Toxicity is a measurement of the dosage needed of a particular substance to damage a living organism. A substance becomes toxic at the dose which begins to damage an organism. Contrary to popular belief, all substances have a certain toxicity. Even water and oxygen are dangerous to organisms at certain concentrations. Furthermore, different species experience toxins in different ways. The toxicity of a certain substance, like sulfur for instance, will vary with the species. To humans, large doses of sulfur are fatal. However, to the organisms living in the heat of volcanic vents at the bottom of the ocean, sulfur is a necessary and welcome nutrient.
Toxicity is determined by an organisms reactions to various dosages of a chemical. The lethal dose is determined by a test in which organisms are dosed with the chemical in question. The dosage which kills half of the population is considered the lethal dose. This is referred to as an LD50 test, and used to be a standard measure of toxicity. However, the ethics and reliability of this test have been called into question in recent decades. Once it was understood that different toxins can effect similar organisms in vastly different ways, it was no longer reliable to use laboratory animals to predict human toxicity levels. New tests and measures are being developed to study and determine toxicity in ethical and reliable ways. The field of studying the toxicity of different chemicals is called Toxicology.
The most important thing to remember about toxicity is that everything is a toxin, and only the dosage matters. Toxins work in many different ways, and toxicology has many means of measuring and documenting the damage that different toxins due. While some toxins seem extremely potent because they deliver a lot of damage at once, other toxins which seep into the body slowly can do as much or more damage.
Toxicity and Exposure
Certain chemicals or substances can be toxic even in a minor, or one-time exposure. This is known as an acute exposure, and all substances have an acute toxicity. Some substances can be very toxic acutely, even in a single exposure. Consider snake venom. To be efficient for the snake, a very small amount of venom must incapacitate their prey. It would cost them too much water and energy to produce large amounts of venom, and it would also be hard to inject in a single dosing.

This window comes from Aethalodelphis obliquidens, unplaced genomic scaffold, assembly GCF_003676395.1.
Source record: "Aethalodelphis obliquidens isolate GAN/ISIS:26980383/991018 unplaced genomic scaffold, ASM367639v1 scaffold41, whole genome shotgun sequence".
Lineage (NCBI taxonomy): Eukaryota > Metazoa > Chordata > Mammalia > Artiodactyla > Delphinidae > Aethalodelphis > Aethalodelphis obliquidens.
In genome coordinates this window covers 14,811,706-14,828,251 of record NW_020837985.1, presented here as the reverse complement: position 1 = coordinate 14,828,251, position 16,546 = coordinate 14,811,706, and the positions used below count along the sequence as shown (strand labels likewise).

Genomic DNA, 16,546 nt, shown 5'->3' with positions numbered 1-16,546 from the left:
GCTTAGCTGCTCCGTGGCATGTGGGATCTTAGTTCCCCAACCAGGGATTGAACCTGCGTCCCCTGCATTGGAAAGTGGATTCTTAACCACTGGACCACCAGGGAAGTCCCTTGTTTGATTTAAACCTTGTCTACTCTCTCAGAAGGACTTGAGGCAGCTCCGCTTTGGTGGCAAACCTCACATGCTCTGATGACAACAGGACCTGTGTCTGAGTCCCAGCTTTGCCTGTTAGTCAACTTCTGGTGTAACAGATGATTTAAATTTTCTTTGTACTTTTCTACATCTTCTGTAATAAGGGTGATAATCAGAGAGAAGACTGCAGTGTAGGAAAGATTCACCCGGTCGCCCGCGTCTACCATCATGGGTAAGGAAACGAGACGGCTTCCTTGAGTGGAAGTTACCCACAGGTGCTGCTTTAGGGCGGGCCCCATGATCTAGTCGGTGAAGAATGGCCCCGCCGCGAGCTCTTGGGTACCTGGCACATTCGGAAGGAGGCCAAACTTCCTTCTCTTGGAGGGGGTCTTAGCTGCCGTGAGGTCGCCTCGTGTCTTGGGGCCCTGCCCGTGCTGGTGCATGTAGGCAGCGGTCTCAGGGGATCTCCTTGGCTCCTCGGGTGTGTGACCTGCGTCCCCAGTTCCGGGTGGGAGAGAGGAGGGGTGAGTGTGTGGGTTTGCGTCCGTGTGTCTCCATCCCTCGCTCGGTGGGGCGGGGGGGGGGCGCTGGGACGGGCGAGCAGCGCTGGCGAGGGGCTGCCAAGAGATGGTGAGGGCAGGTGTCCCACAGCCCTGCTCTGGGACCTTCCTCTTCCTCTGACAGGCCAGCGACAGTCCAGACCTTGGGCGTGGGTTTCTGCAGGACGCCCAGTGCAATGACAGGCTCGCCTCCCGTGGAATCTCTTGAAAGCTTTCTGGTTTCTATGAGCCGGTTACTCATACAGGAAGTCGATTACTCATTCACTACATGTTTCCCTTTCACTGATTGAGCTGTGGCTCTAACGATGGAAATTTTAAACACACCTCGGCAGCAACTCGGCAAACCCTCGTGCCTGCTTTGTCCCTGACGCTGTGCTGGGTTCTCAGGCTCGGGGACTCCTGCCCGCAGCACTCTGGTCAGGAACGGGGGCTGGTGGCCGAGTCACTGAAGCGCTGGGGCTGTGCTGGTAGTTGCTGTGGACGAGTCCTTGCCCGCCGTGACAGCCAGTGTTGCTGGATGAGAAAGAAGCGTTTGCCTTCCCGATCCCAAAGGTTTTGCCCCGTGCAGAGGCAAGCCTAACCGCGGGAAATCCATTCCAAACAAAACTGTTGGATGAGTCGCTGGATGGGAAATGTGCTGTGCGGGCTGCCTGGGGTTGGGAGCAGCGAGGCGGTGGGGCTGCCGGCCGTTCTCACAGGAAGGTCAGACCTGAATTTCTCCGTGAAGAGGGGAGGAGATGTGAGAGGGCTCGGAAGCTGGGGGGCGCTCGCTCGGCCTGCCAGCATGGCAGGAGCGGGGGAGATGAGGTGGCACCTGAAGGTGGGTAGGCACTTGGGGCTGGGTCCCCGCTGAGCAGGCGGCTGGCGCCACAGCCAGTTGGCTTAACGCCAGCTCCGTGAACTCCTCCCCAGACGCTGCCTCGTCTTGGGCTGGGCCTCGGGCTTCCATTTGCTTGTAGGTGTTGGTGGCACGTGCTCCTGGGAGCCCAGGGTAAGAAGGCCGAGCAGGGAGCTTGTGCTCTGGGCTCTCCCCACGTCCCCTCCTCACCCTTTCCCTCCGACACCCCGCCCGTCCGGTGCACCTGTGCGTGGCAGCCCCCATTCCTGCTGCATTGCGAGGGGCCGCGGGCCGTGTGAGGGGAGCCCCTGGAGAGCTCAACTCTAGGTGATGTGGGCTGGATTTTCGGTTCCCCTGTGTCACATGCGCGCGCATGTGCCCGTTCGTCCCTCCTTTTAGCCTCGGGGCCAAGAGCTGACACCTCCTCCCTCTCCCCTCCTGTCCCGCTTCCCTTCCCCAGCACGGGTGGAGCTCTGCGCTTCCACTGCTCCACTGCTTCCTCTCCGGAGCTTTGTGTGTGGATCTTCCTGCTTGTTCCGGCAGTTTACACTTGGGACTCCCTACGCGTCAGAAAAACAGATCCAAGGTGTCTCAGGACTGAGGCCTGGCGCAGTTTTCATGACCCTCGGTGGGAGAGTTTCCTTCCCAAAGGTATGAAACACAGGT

However, venom and poisons are not the only acute toxins. Acute toxins include things like carbon dioxide and nitrous oxide. Carbon dioxide is produced by your cells as they create ATP, and nitrous oxide is the gas dentists use to put their patients under before a surgery. Both of these gases are potentially deadly at a certain pressure and concentration in the body. The body must actively work to dispel these gases, or it will undergo gas narcosis, a condition of euphoria and then unconsciousness. Scuba divers who venture too deep also experience this, as the gases more easily establish narcosis under pressure. In effect, the pressure increases the acute toxicity of the gas.
Chronic toxicity is the opposite of acute toxicity. It is a measure of how toxic a substance is over a longer period of time. This could be anything from weeks to years, but it is just as significant to understand the chronic toxicity of a substance. Many substances we use in consumer products are new to science. It is easy to test their acute toxicity, because it is easy to administer a single dose and observe and organism for a week or less. When observing chemicals for signs of being a chronic toxin, the observer must watch the system for the entire life of an organism.
For this reason, the chronic toxicity of many products used in households is not well understood. The Food and Drug Administration (FDA), as well as other regulatory agencies, actively work to keep toxic chemicals out of the hands of consumers. However, with the number of new chemicals and products appearing every year, it is virtually impossible for these organizations to police everything. Combined with the subtle and sometimes hidden illness associated with chronic toxins, this makes finding and measuring chronic toxicity difficult. Scientists use the sciences of statistics and epidemiology to track and understand chronic toxicants from products, the environment, and other sources.